My Uncle Bob did not make it, just as I had feared. In February of 1955 he died leaving my Aunt Speedy to raise their daughter Sandra who had been born the previous October. There was little talk about his death. I suppose that the adults did not think that I understood the impact of such a thing. I’m certain that they thought they were sheltering me, but I knew and I grieved in my little girl way without telling anyone how I was feeling. I knew even then that he was one of the most remarkable people I would ever know.
Patrick only became cuter and cuter as time passed and I found myself feeling a special attachment to him, as though I was a secondary mother to him. My friends in the neighborhood often told me how lucky I was to have such a sweet and beautiful baby brother. Somehow I felt personally responsible for his perfection. Playing with him was so much fun and I loved him deeply.
At school the members of my class prepared for First Communion but I was too young to receive that sacrament. Even though I went through all of the instructions with them I would have to wait until I was seven years old and in the second grade. I am certain that I understood the essence of that sacrament, but as usual adults around me seemed to believe that I was too immature to fully grasp certain concepts.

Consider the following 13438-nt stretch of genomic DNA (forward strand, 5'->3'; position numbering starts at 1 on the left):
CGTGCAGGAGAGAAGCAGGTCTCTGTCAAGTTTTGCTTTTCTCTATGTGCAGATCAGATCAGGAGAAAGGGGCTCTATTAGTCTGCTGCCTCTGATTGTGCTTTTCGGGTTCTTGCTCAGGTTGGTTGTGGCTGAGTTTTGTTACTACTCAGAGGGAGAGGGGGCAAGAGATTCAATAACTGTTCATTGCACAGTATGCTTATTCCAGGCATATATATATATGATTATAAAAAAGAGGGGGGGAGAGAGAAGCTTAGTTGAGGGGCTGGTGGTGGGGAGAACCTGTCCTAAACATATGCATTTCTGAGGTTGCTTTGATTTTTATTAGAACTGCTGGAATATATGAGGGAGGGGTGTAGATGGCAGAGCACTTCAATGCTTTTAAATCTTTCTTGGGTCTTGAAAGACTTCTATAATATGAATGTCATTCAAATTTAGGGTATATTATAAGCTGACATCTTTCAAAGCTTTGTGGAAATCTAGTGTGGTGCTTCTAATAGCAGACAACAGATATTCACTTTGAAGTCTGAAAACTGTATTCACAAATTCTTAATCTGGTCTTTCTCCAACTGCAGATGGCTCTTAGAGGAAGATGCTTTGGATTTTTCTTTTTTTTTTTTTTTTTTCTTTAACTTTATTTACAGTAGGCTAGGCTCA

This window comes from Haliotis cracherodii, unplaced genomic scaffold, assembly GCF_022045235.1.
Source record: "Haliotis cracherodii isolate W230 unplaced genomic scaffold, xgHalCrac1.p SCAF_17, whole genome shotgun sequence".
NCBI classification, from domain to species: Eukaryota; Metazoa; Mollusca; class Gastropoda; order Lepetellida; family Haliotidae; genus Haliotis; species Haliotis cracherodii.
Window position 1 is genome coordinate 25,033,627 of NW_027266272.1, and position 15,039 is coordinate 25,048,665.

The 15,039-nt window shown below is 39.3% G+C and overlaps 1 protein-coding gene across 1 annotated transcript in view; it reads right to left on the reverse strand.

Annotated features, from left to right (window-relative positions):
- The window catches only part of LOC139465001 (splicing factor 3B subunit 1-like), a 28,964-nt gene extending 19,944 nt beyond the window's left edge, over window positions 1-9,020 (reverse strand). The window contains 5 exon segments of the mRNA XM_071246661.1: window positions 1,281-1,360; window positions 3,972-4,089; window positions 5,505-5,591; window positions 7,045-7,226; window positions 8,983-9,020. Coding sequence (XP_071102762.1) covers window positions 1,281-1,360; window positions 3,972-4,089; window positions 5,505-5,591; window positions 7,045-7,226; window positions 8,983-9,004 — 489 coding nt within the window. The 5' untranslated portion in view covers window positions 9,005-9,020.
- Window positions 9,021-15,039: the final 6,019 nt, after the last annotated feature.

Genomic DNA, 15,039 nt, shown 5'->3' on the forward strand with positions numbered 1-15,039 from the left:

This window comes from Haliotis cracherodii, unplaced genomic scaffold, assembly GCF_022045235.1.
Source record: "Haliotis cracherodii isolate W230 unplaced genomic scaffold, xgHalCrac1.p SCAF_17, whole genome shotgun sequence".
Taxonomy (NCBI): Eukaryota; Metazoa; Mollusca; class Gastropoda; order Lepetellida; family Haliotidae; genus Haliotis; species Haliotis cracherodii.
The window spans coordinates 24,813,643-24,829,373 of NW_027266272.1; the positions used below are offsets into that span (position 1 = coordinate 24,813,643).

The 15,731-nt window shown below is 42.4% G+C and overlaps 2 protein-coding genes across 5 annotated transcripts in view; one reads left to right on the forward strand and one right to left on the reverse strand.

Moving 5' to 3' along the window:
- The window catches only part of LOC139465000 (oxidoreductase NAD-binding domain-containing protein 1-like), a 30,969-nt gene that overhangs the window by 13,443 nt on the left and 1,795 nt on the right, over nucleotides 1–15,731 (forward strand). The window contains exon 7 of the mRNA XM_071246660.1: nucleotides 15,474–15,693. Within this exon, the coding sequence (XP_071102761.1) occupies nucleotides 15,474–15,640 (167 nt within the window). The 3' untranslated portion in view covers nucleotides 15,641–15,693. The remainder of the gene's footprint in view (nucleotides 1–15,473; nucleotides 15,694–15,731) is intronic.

First grade was the time when the polio vaccine became widely available for the school children of the nation. I remember lining up for my first jab with my classmates. My heart felt as though it was beating in my throat and my anxiety rose higher and higher as I inched toward the nurse who was giving the shots. I was admittedly frightened of needles so I said a few of the prayers that I had learned since starting school. When it was my turn for the injection I thought I was going to faint, but the ordeal was over more quickly than I had imagined it would be.
Later my mother expressed her relief that I would be protected from the terrible scourge of polio. She reminded me that President Franklin Roosevelt had ben afflicted by the virus. She pointed out that the little boy at my school who walked with braces on his legs had contracted the disease and become paralyzed. Now, she assured me, I would never have to worry about that horrible illness. It get a few more jabs but eventually I only had to swallow a sugar cube to complete my vaccinations for polio.
My first year of school seemed to be the year of catching diseases. I was the first in our neighborhood to get the mumps which made me the center of attention. All of the moms sent their children to visit me because they purposely wanted their kids to get sick with the mumps as children rather than waiting for later. The same thing happened when I came down with the chicken pox. I seemed to become the celebrated Typhoid Mary of the neighborhood as word spread that I was a good source for getting yet another childhood disease out of the way.
All in all with the exception of Uncle Bob’s death life felt good. It had been a year of new beginnings. I left first grade able to read, write, spell and calculate with ease. I had many friends, including a boy who had a crush on me. I would never again have to worry about contracting polio, mumps or chickenpox. I loved my little brothers and my parents were wonderful, but as it always seems to be in life more changes were on the way.